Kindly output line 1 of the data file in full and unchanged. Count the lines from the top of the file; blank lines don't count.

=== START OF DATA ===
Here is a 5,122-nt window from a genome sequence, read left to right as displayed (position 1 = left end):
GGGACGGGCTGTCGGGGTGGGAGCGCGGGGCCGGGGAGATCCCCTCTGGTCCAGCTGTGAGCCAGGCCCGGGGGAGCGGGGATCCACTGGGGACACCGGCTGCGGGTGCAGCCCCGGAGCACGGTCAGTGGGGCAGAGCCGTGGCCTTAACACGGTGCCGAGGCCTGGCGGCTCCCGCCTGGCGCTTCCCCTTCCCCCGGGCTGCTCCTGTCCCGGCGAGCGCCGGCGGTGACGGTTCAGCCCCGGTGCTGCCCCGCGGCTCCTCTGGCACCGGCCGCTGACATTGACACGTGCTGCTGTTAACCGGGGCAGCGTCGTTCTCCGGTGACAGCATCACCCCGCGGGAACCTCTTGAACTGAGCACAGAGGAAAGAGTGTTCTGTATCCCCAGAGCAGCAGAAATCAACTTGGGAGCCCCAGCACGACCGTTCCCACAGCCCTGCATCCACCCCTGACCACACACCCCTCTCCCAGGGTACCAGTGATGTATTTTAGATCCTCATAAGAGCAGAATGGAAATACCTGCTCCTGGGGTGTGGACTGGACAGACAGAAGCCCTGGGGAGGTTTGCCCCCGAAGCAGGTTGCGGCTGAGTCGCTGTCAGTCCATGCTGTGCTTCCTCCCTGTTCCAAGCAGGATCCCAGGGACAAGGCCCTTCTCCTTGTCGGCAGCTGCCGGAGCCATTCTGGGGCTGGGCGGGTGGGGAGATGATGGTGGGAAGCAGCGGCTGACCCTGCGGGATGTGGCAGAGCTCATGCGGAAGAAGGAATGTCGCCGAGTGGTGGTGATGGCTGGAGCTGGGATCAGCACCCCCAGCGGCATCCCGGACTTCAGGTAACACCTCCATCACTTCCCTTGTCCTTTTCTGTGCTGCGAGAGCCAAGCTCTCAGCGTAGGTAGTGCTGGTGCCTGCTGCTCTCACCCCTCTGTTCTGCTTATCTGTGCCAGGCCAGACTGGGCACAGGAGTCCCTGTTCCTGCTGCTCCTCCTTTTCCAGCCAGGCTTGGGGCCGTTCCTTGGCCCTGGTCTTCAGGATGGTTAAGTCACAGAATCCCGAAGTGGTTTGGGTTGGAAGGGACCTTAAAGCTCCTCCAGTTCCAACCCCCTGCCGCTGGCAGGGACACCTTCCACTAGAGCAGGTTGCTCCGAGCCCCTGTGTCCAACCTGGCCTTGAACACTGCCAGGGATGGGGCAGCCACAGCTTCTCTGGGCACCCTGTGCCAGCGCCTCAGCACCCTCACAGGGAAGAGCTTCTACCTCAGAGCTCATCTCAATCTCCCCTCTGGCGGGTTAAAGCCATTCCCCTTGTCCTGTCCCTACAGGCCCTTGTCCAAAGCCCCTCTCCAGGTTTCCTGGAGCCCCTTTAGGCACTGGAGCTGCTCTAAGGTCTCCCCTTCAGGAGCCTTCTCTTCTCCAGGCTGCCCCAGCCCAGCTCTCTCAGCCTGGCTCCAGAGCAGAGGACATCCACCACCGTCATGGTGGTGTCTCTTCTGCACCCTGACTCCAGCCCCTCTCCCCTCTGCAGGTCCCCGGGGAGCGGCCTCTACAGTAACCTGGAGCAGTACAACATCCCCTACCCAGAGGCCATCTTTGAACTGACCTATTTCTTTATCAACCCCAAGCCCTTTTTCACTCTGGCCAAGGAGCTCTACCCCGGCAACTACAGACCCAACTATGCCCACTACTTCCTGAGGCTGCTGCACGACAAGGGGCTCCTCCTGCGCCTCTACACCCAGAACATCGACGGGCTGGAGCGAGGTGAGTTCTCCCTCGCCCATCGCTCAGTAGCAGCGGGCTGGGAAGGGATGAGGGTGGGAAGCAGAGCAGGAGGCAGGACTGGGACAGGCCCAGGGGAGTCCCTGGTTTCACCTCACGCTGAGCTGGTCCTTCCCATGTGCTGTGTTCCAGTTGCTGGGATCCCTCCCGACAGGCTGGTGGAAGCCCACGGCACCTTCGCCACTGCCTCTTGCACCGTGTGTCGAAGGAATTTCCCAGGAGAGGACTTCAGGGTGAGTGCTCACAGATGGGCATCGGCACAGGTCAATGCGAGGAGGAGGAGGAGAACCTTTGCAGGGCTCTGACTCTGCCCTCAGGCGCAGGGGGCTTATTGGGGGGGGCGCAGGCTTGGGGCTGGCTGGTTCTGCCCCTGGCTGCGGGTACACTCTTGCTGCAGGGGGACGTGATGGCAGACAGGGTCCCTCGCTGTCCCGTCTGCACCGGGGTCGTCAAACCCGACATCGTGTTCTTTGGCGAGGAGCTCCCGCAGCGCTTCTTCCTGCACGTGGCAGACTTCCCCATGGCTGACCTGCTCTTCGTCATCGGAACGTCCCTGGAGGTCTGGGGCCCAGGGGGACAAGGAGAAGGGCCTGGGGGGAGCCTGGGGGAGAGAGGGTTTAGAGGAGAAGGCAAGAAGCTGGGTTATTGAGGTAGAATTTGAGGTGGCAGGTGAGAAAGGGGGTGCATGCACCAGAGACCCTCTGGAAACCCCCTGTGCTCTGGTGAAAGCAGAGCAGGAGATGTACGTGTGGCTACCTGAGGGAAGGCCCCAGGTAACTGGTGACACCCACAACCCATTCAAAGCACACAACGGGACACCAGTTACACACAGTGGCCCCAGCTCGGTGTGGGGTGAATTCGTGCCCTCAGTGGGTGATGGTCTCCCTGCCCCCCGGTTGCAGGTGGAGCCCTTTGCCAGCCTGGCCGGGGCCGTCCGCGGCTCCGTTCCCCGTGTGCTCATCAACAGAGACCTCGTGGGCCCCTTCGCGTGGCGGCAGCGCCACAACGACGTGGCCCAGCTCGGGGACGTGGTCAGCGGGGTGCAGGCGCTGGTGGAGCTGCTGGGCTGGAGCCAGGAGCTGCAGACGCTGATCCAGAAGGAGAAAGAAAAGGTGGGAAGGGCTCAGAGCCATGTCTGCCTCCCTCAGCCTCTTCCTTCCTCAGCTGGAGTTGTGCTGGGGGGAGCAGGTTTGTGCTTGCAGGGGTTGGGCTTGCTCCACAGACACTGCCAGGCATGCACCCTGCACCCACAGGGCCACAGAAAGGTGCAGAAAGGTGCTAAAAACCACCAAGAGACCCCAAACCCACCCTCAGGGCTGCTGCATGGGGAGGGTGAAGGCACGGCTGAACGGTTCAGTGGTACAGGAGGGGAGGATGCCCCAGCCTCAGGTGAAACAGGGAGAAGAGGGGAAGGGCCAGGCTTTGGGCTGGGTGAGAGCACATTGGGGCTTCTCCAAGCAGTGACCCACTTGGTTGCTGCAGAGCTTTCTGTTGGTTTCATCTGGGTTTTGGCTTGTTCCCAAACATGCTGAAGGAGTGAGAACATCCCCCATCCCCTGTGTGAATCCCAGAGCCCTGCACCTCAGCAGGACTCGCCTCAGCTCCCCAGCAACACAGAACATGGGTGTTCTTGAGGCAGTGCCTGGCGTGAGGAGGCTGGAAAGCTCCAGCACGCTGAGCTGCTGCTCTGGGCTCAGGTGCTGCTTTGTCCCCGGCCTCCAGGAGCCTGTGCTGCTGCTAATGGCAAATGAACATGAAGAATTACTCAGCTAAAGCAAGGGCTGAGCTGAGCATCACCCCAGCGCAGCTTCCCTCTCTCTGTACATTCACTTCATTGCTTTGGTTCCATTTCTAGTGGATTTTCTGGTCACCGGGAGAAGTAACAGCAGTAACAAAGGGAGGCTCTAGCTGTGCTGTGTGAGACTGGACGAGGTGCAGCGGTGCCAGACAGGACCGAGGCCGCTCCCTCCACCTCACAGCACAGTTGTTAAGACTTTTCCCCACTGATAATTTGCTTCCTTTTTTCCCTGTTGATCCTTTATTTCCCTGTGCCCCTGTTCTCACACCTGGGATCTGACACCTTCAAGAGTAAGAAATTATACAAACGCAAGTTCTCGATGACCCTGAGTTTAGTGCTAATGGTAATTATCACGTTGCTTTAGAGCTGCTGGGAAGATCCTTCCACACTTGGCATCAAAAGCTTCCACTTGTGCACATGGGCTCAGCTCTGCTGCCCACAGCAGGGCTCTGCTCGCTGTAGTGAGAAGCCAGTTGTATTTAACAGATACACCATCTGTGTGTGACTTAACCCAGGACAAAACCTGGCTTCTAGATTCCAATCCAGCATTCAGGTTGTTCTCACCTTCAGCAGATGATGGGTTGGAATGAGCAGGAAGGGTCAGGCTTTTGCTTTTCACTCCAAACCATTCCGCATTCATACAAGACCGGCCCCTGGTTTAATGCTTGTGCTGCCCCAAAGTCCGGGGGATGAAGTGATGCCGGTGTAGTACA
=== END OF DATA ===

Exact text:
Here is a 5,122-nt window from a genome sequence, read left to right as displayed (position 1 = left end):